At the end of the day, we want the same thing: to raise happy, healthy and confident children. In order to do so, I think we ought to help each other and accept that one approach is not better than another one. When asked, we can share our ideas. When not, why create more mess in the head of parents who already feel overwhelmed by the task at hand?
How do you welcome negative criticism about the way you are raising your kids?
This is an original post for World Moms Network written by Marie Kleber in France.
Over the past few years, I realized that it was important for me to get to know who I am, to love myself (without condition), to create my space, to find some “me” time so I could deal with motherhood, work and daily life, peacefully and with an open heart. This way, I could give my full attention to my child whenever we have time together, or to my friends and family. By taking care of myself, I would surely take better care of the people around me.
And by falling in love with myself, I would allow love into my life, the kind of true and respectful love I deserve.
I’ve always been the first to tell family and friends, “think about you” or “you are important, you need to look after yourself”, “take some time away, it’s good for you and for your kids, your husband….” That’s it: I give good advice when it comes to others. It’s another story when I am concerned.
I have to acknowledge that I have a tough time finding my balance between my life as a mum, my life at home with my parents, my personal life including meeting friends and creating new relationships, writing and relaxing. I feel like it’s too much for me. In fact, I spent the last three years focusing on my child and my family, without even thinking that I was part of the equation. Don’t get me wrong, I was the first one saying that I needed time for myself, but I was not taking it. I was the first one trying to meet new people, without catching opportunities. I was the first one feeling that I needed to make the first step towards time for myself, but taking guilt in my handbag every time I was about to cross the line between motherhood and womanhood!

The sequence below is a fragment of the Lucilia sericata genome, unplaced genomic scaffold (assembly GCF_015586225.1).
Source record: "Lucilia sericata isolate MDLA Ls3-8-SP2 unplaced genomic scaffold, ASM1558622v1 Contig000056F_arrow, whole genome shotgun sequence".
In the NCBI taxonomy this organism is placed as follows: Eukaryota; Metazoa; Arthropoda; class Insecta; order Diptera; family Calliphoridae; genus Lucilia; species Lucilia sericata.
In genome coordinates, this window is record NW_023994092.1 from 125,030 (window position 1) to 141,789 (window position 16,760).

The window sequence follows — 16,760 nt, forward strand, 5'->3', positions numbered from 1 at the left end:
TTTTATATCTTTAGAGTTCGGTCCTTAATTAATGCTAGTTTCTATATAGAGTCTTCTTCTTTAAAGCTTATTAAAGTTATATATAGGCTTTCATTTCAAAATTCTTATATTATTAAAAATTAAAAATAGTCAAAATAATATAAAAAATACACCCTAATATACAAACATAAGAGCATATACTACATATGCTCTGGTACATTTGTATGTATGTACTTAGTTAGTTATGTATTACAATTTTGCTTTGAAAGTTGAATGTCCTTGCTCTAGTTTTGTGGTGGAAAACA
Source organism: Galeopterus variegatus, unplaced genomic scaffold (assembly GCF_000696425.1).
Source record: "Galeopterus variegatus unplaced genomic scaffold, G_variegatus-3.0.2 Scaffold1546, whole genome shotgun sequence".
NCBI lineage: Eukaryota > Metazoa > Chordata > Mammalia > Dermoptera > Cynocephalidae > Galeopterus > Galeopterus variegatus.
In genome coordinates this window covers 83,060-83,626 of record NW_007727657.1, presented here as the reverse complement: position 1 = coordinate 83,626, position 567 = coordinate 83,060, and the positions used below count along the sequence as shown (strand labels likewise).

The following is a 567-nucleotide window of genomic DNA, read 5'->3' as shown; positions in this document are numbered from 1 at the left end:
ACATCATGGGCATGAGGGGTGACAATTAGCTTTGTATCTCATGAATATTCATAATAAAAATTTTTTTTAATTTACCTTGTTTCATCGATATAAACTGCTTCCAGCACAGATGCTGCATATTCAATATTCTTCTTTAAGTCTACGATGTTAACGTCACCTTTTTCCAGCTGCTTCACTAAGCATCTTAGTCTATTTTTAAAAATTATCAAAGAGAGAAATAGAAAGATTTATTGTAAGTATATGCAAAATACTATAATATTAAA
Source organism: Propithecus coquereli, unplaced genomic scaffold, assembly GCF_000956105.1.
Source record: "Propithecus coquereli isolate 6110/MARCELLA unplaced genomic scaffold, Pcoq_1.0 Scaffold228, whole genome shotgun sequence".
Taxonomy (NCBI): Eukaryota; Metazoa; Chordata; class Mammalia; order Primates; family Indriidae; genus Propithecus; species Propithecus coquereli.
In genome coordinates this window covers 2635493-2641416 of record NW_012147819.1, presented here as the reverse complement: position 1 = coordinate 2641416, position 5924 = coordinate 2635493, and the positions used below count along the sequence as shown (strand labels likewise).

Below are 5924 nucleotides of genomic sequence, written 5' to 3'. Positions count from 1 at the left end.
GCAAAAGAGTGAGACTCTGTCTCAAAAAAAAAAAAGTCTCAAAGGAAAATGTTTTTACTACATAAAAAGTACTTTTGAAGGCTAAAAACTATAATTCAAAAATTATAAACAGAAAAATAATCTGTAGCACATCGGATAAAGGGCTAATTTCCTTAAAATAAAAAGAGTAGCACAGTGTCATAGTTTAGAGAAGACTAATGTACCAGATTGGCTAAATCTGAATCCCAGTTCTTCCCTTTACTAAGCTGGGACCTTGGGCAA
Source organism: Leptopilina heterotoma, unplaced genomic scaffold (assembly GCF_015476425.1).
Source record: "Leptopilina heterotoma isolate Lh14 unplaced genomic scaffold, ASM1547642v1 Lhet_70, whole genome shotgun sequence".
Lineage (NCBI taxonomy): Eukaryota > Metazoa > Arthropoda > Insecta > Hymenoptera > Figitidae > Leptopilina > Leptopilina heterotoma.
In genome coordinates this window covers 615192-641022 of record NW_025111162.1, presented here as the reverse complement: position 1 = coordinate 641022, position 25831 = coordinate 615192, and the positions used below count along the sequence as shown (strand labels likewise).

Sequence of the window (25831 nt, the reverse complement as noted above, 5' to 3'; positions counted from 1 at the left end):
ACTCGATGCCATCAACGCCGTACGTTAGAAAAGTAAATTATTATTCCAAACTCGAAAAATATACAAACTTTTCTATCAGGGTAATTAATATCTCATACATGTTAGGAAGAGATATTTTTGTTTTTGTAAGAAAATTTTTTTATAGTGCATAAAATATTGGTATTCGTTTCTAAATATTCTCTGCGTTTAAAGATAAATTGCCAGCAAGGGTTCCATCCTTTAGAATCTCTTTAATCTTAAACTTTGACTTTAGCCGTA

This year I told myself that I must do something about it. My life can’t change if I just sit down, wait and see. I am in charge of making it work, one way or another.
I must change the way I feel and think about taking time for myself. I can’t find the balance if I don’t give myself a chance to test what it’s like to be fully with my child, fully with dear ones, and fully with me.
I know that it won’t happen overnight. It’s a step by step project. But I refuse to let life pass and forget me once again. I matter as much as others do. I don’t say that it’s going to be easy. But I don’t want to feel once again what I felt a few months ago: being exhausted, on the edge, shouting every time something did not go according to plan. I don’t want to spend my life feeling bad and feeling guilty for feeling bad. I need to take action. Where to start? I don’t have a clue.
I am on the way to a better life as a mum and a woman.
Tell me, did you find your balance yet? Did it take time? Any advice or tips to share? Or are you, like me, still searching for it?
This is an original post to World Moms Blog by Marie Kleber. Picture: The Kerry Files.
I think it’s important when raising a bi-cultural child to find a balance between both the mother’s and the father’s upbringing and cultural backgrounds. The truth is, it’s not always that simple. As a single mom who is raising a Half-French, Half-Egyptian boy, I can say it’s quite tricky most of the time. My son’s father is not very involved in his life. He is around, but Skype chats are not the best way to establish a peaceful and steady relationship while teaching a young child about a far-away culture.
I decided that I could be the one talking about this other part of who he is. We started with a small photo book that I built from photos that I took on a trip when we were still married, showing the country, the village where his dad grew up, his dad’s family members and some nice spots around. Whenever he wants, he can ask me to have a look at it.
We have other resources at home, such as books and songs. I don’t speak Arabic but I know a couple of words, so we learn them together.